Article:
Fri 27 Mar

There is little comfort in alcohol; foster healthy coping tools that will last long beyond COVID-19

There is little comfort in alcohol; foster healthy coping tools that will last long beyond COVID-19    Alcohol Action Ireland today (27 March) has published a set of advice guidelines to help people understand the risk of turning to alcohol...


Tue 24 Mar

Industry’s capture of political leadership: how can advocacy for alcohol control breakthrough?

This paper was first presented at the Sixth Global Alcohol Policy Conference in Dublin, Ireland. March 9-11, 2020 by Eunan McKinney, Head Communications and Advocacy, Alcohol Action Ireland.   Abstract Nation-states grapple with developing and implementing effective alcohol control policies....


Fri 20 Mar

Mental Health Ireland shares Five Actions for Wellbeing during Tough Times

Our colleagues at Mental Health Ireland have shared five simple actions we can all take to protect our mental health and maintain positive wellbeing during uncertain and challenging times. The CEO of Mental Health Ireland, Martin Rogan, says, “By now,...

Reduce Your Drinking: Reduce Your Cancer Risk

You may be surprised to learn that the more alcohol you drink, the more you increase your risk of developing a number of cancers. While there is no "no risk" level for drinking alcohol, by keeping within moderate limits you are reducing your risk. Information about the relationship between alcohol and cancer and tips to help you drink less are available in Alcohol Action Ireland’s leaflet "Reduce Your Drinking: Reduce Your Cancer Risk".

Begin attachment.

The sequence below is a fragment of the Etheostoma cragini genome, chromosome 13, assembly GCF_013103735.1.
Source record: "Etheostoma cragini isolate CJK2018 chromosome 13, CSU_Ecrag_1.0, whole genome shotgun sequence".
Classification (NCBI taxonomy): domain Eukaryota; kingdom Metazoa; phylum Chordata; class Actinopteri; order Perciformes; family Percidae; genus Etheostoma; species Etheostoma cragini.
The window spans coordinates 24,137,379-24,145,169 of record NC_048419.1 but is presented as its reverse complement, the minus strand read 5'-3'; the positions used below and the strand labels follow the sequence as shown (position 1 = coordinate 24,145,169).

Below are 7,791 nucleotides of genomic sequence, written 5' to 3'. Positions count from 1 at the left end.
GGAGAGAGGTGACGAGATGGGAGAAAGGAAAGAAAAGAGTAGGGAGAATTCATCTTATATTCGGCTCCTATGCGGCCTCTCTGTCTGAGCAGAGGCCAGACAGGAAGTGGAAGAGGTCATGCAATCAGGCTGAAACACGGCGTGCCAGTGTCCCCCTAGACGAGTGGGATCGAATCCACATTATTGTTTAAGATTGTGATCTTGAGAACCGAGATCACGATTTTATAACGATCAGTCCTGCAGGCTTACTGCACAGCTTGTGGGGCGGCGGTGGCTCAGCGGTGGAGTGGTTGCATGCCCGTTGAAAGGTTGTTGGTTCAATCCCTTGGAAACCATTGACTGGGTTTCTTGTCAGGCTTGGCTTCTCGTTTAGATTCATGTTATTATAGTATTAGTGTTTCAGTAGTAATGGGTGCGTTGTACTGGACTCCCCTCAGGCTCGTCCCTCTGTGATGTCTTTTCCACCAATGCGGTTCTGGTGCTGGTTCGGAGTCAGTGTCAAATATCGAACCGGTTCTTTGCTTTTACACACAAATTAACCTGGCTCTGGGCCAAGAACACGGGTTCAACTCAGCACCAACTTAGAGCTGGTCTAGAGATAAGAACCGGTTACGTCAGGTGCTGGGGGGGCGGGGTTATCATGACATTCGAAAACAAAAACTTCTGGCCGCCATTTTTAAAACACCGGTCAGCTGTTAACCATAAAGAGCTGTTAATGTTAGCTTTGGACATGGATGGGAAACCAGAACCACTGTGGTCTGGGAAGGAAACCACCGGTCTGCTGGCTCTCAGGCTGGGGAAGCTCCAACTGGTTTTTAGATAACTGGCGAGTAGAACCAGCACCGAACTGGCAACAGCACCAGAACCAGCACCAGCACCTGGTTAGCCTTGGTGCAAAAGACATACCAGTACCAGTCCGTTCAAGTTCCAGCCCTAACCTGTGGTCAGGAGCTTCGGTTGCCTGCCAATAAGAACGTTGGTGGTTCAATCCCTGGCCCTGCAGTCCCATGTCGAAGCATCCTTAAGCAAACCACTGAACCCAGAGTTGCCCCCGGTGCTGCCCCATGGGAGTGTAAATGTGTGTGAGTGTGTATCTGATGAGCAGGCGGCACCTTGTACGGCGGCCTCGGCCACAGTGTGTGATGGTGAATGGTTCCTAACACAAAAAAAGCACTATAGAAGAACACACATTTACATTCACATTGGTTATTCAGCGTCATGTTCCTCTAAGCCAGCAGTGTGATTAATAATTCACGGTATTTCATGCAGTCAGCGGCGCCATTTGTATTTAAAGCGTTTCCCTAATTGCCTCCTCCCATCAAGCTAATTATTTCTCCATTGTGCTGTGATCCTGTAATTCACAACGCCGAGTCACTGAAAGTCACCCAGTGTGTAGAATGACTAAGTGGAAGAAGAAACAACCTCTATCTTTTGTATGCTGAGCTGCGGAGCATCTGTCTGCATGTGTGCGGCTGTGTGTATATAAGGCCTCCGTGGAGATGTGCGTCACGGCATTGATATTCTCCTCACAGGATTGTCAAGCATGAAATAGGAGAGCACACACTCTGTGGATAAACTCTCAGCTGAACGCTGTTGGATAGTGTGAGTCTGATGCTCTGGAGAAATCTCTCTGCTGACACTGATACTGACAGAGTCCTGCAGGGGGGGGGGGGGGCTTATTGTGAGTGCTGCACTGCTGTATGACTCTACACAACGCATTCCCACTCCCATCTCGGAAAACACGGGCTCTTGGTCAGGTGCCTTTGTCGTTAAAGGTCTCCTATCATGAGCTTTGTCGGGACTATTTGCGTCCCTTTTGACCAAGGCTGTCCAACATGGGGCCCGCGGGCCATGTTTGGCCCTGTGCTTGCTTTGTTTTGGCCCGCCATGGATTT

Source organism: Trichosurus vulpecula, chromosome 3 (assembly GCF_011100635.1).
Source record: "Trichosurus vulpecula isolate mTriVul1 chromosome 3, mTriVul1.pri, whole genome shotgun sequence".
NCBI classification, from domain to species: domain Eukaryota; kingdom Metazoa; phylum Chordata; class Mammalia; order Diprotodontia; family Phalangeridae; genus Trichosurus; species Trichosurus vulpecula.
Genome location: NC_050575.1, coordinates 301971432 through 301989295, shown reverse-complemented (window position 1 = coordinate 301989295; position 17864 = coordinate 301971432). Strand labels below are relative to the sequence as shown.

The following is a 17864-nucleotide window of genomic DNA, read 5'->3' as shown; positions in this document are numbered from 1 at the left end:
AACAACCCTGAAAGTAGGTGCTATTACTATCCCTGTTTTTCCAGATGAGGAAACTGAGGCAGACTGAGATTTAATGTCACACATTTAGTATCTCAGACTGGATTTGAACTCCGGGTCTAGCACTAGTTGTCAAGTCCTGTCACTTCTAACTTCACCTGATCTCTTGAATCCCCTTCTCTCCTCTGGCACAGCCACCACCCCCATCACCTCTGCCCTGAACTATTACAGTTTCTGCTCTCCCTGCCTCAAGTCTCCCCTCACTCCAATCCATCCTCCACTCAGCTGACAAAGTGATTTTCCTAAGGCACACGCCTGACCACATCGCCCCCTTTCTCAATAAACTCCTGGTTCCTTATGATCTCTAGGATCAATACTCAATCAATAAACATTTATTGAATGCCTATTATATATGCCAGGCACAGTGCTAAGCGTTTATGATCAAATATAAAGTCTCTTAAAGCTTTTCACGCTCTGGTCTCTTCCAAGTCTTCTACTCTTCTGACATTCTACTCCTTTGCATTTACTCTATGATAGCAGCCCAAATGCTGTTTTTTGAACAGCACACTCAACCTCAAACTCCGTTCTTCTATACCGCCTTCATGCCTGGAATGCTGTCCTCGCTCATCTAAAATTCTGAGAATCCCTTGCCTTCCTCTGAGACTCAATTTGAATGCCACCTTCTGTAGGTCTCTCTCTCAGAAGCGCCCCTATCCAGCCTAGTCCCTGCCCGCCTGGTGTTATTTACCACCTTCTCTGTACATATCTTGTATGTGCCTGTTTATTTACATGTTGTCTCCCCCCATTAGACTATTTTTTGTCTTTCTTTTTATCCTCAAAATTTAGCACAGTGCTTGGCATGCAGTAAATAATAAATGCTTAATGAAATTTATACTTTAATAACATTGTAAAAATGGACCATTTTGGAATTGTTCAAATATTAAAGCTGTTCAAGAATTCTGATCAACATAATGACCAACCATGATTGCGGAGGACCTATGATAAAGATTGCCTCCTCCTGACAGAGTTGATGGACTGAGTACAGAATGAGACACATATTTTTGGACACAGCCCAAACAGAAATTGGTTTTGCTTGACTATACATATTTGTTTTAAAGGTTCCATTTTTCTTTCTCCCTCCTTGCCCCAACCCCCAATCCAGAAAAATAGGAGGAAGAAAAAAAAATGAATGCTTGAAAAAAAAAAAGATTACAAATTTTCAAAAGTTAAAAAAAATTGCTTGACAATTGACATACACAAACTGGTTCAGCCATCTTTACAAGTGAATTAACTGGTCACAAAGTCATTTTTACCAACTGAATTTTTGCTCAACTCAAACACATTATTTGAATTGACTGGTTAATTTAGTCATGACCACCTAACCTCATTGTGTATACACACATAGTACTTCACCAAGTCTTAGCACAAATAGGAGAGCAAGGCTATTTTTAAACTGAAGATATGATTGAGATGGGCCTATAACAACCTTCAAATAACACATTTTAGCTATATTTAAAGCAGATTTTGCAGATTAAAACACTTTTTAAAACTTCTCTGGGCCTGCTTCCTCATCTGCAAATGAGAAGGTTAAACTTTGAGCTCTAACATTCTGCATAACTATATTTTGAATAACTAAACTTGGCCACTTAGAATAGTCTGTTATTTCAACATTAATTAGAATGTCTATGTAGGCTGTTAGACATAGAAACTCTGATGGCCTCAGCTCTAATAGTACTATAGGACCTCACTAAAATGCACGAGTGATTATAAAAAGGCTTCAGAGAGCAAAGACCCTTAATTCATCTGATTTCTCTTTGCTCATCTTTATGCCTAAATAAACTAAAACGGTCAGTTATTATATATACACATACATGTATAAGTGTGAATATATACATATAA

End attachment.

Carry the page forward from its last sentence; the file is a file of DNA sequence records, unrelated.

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Alcohol and cancer

Alcohol and cancer draws on the latest research to explain the relationship between alcohol and cancer and why this is a problem that the UK needs to tackle now. Alcohol is one of the most important preventable causes of cancer in the UK. The more a person drinks overall the higher their risk of developing cancer, yet even drinking within current guidelines can increase the risk for certain cancers. There is no level of drinking that can be considered ‘safe’ from the risk of cancer. Despite these risks, the UK population continues to drink substantially more than it did 50 years ago. The solution is clear — reducing how much people drink overall will reduce their risk of cancer.

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The State of the Nation’s Children Report: Ireland 2012

This is the fourth report in a biennial series prepared by the Department of Children and Youth Affairs in association with the Central Statistics Office and the Health Promotion Research Centre at the National University of Ireland, Galway. In 2010, 18.3% of children aged 10-17 reported that they had been drunk at least
once in the last 30 days. See pages 128 to 135 for full alcohol statistics from this report.

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